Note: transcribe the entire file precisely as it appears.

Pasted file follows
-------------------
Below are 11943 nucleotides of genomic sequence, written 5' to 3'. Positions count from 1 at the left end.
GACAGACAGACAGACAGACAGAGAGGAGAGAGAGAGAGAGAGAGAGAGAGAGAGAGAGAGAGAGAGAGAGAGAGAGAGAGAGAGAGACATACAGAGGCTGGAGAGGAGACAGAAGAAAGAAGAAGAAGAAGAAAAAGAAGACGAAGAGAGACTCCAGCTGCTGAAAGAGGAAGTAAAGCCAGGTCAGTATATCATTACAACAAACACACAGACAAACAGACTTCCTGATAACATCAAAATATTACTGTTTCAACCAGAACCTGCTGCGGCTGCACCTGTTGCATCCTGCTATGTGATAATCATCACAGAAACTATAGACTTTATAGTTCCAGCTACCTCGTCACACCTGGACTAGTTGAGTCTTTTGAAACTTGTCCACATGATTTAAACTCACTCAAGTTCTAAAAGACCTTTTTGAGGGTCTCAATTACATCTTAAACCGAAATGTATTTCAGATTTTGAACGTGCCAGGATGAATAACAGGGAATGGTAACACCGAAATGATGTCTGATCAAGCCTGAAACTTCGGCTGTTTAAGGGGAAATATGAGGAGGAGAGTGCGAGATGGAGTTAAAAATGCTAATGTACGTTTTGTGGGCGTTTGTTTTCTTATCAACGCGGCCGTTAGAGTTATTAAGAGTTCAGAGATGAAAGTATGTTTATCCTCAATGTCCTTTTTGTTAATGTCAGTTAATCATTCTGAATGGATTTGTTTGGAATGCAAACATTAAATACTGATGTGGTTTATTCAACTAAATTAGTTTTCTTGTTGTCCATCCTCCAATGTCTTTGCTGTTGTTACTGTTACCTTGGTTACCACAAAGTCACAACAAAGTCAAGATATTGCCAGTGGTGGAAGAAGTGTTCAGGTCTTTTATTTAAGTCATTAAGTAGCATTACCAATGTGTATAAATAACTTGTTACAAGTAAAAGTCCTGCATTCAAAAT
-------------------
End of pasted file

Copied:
Below are 11943 nucleotides of genomic sequence, written 5' to 3'. Positions count from 1 at the left end.
GACAGACAGACAGACAGACAGAGAGGAGAGAGAGAGAGAGAGAGAGAGAGAGAGAGAGAGAGAGAGAGAGAGAGAGAGAGAGAGAGACATACAGAGGCTGGAGAGGAGACAGAAGAAAGAAGAAGAAGAAGAAAAAGAAGACGAAGAGAGACTCCAGCTGCTGAAAGAGGAAGTAAAGCCAGGTCAGTATATCATTACAACAAACACACAGACAAACAGACTTCCTGATAACATCAAAATATTACTGTTTCAACCAGAACCTGCTGCGGCTGCACCTGTTGCATCCTGCTATGTGATAATCATCACAGAAACTATAGACTTTATAGTTCCAGCTACCTCGTCACACCTGGACTAGTTGAGTCTTTTGAAACTTGTCCACATGATTTAAACTCACTCAAGTTCTAAAAGACCTTTTTGAGGGTCTCAATTACATCTTAAACCGAAATGTATTTCAGATTTTGAACGTGCCAGGATGAATAACAGGGAATGGTAACACCGAAATGATGTCTGATCAAGCCTGAAACTTCGGCTGTTTAAGGGGAAATATGAGGAGGAGAGTGCGAGATGGAGTTAAAAATGCTAATGTACGTTTTGTGGGCGTTTGTTTTCTTATCAACGCGGCCGTTAGAGTTATTAAGAGTTCAGAGATGAAAGTATGTTTATCCTCAATGTCCTTTTTGTTAATGTCAGTTAATCATTCTGAATGGATTTGTTTGGAATGCAAACATTAAATACTGATGTGGTTTATTCAACTAAATTAGTTTTCTTGTTGTCCATCCTCCAATGTCTTTGCTGTTGTTACTGTTACCTTGGTTACCACAAAGTCACAACAAAGTCAAGATATTGCCAGTGGTGGAAGAAGTGTTCAGGTCTTTTATTTAAGTCATTAAGTAGCATTACCAATGTGTATAAATAACTTGTTACAAGTAAAAGTCCTGCATTCAAAAT